Main menu

August Macke


August Macke (January 3, 1887 – September 26, 1914) was one of the leading members of the German Expressionist group Der Blaue Reiter (The Blue Rider). He lived during a particularly innovative time for German art which saw the development of the main German Expressionist movements as well as the arrival of the successive avant-garde movements which were forming in the rest of Europe. Like a true artist of his time, Macke knew how to integrate into his painting the elements of the avant-garde which most interested him.

Macke was born in Meschede, Germany. His father, August Friedrich Hermann Macke (1845-1904), was a building contractor and his mother, Maria Florentine, née Adolph, (1848-1922), came from a farming family in Germany's Sauerland region. The family lived at Brüsseler Straße until August was 13. He then lived most of his creative life in Bonn, with the exception of a few periods spent at Lake Thun in Switzerland and various trips to Paris, Italy, Holland and Tunisia. In Paris, where he traveled for the first time in 1907, Macke saw the work of the Impressionists, and shortly after he went to Berlin and spent a few months in Lovis Corinth's studio. His style was formed within the mode of French Impressionism and Post-impressionism and later went through a Fauve period. In 1909 he married Elizabeth Gerhardt. In 1910, through his friendship with Franz Marc, Macke met Kandinsky and for a while shared the non-objective aesthetic and the mystical and symbolic interests of Der Blaue Reiter.

Macke's meeting with Robert Delaunay in Paris in 1912 was to be a sort of revelation for him. Delaunay's chromatic Cubism, which Apollinaire had called Orphism, influenced Macke's art from that point onwards. His Shops Windows can be considered a personal interpretation of Delaunay's Windows, combined with the simultaneity of images found in Italian Futurism. The exotic atmosphere of Tunisia, where Macke traveled in 1914 with Paul Klee and Louis Moilliet was fundamental for the creation of the luminist approach of his final period, during which he produced a series of works now considered masterpieces.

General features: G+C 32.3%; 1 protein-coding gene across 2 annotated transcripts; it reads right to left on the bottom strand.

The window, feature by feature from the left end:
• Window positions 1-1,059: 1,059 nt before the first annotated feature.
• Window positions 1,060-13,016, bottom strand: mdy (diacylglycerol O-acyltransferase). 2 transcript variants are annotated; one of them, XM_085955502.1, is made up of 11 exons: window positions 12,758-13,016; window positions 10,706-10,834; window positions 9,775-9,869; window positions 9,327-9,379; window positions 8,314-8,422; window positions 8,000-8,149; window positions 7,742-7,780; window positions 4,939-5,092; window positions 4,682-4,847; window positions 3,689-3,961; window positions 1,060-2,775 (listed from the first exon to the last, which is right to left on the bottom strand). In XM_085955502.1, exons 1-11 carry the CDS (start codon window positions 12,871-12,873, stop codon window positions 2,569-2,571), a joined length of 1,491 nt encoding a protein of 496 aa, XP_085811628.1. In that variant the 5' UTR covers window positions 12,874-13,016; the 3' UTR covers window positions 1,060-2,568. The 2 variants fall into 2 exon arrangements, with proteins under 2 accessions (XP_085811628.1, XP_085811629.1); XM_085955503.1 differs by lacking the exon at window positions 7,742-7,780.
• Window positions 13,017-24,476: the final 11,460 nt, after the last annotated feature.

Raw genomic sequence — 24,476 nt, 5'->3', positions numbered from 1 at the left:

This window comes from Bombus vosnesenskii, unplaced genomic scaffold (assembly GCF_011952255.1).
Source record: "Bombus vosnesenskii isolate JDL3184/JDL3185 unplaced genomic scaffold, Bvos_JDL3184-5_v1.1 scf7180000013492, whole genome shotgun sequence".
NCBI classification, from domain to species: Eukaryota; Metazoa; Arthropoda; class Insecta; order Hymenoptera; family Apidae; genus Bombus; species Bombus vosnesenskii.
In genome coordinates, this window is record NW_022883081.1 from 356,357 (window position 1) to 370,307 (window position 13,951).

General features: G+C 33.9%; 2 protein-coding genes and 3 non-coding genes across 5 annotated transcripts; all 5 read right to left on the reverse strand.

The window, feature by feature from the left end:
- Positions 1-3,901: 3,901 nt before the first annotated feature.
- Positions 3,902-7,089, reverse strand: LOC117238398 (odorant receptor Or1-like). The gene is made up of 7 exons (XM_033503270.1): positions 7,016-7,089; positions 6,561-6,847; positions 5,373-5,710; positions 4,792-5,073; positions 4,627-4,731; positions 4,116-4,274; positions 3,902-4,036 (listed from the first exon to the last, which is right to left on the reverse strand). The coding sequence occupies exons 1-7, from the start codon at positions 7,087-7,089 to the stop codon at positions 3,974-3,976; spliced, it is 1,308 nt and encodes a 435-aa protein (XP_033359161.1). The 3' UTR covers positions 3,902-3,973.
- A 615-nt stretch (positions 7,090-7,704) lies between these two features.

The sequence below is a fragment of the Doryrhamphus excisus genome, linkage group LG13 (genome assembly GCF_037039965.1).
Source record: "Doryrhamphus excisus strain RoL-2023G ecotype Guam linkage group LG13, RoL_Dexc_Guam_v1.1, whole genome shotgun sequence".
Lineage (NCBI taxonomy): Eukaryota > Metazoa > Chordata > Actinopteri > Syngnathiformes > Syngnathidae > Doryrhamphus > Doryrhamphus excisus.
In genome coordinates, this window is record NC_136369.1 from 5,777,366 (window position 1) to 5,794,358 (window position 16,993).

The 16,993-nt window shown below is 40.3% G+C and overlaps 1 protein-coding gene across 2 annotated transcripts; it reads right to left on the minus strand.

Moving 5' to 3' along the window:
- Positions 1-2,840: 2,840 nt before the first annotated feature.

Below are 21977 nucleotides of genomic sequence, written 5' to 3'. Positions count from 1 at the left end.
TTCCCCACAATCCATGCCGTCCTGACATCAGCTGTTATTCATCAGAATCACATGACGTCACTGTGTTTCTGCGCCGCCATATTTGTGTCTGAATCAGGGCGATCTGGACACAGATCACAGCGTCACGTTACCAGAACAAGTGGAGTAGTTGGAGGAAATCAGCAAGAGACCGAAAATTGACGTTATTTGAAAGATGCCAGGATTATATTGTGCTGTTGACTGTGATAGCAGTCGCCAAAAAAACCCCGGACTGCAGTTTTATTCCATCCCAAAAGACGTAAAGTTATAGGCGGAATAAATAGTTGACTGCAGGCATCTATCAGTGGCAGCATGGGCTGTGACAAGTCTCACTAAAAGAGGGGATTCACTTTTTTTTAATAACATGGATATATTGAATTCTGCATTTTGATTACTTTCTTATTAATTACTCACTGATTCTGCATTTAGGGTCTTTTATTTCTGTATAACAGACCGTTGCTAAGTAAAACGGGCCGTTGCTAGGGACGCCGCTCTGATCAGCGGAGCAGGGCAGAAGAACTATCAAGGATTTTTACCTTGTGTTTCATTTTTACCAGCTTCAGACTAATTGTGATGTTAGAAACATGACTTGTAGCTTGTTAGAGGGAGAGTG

Macke's career was cut short by his early death at the front in Champagne in September 1914, the second month of World War I. His final painting, Farewell, depicts the mood of gloom that settled after the outbreak of war.

Open an article about August Macke

August_Macke_007.jpg August_Macke_015.jpg August_Macke_018.jpg August_Macke_005.jpg August_Macke_010.jpg August_Macke_034.jpg August_Macke_030.jpg August_Macke_026.jpg August_Macke_047.jpg August_Macke_035.jpg August_Macke_052.jpg August_Macke_042.jpg August_Macke_027.jpg August_Macke_016.jpg August_Macke_049.jpg August_Macke_041.jpg August_Macke_008.jpg August_Macke_022.jpg August_Macke_014.jpg August_Macke_045.jpg August_Macke_029.jpg August_Macke_031.jpg August_Macke_023.jpg August_Macke_020.jpg August_Macke_017.jpg August_Macke_003.jpg August_Macke_021.jpg August_Macke_037.jpg August_Macke_038.jpg August_Macke_046.jpg August_Macke_004.jpg August_Macke_040.jpg August_Macke_013.jpg August_Macke_033.jpg August_Macke_006.jpg August_Macke_002.jpg August_Macke_032.jpg August_Macke_044.jpg August_Macke_025.jpg August_Macke_001.jpg August_Macke_024.jpg August_Macke_051.jpg August_Macke_009.jpg August_Macke_048.jpg August_Macke_019.jpg August_Macke_012.jpg August_Macke_043.jpg August_Macke_050.jpg August_Macke_028.jpg August_Macke_039.jpg August_Macke_036.jpg August_Macke_011.jpg August_Macke_053.jpg

About  |  Terms of use  |  Privacy policy  |  Contact us